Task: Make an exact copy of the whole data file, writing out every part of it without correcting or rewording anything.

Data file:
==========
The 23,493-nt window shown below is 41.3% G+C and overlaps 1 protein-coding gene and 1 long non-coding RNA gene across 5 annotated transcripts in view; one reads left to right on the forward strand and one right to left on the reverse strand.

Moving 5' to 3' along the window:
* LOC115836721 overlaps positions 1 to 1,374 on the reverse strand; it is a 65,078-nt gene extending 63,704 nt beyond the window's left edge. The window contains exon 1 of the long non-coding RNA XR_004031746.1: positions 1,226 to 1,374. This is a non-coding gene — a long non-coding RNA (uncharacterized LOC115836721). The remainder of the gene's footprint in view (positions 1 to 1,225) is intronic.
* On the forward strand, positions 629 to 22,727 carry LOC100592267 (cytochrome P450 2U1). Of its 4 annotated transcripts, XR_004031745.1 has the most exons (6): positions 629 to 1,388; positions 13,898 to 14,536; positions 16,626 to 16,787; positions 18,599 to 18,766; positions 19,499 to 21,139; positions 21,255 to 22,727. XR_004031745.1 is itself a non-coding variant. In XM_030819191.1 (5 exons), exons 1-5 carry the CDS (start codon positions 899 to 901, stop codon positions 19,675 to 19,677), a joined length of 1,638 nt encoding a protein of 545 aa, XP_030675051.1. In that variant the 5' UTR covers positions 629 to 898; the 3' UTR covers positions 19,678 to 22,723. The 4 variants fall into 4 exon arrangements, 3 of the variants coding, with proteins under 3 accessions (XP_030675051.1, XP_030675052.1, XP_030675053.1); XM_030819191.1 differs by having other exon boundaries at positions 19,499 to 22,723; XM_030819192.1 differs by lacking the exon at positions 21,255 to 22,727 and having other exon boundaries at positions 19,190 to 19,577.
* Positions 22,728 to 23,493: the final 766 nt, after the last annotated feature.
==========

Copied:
The 23,493-nt window shown below is 41.3% G+C and overlaps 1 protein-coding gene and 1 long non-coding RNA gene across 5 annotated transcripts in view; one reads left to right on the forward strand and one right to left on the reverse strand.

Moving 5' to 3' along the window:
* LOC115836721 overlaps positions 1 to 1,374 on the reverse strand; it is a 65,078-nt gene extending 63,704 nt beyond the window's left edge. The window contains exon 1 of the long non-coding RNA XR_004031746.1: positions 1,226 to 1,374. This is a non-coding gene — a long non-coding RNA (uncharacterized LOC115836721). The remainder of the gene's footprint in view (positions 1 to 1,225) is intronic.
* On the forward strand, positions 629 to 22,727 carry LOC100592267 (cytochrome P450 2U1). Of its 4 annotated transcripts, XR_004031745.1 has the most exons (6): positions 629 to 1,388; positions 13,898 to 14,536; positions 16,626 to 16,787; positions 18,599 to 18,766; positions 19,499 to 21,139; positions 21,255 to 22,727. XR_004031745.1 is itself a non-coding variant. In XM_030819191.1 (5 exons), exons 1-5 carry the CDS (start codon positions 899 to 901, stop codon positions 19,675 to 19,677), a joined length of 1,638 nt encoding a protein of 545 aa, XP_030675051.1. In that variant the 5' UTR covers positions 629 to 898; the 3' UTR covers positions 19,678 to 22,723. The 4 variants fall into 4 exon arrangements, 3 of the variants coding, with proteins under 3 accessions (XP_030675051.1, XP_030675052.1, XP_030675053.1); XM_030819191.1 differs by having other exon boundaries at positions 19,499 to 22,723; XM_030819192.1 differs by lacking the exon at positions 21,255 to 22,727 and having other exon boundaries at positions 19,190 to 19,577.
* Positions 22,728 to 23,493: the final 766 nt, after the last annotated feature.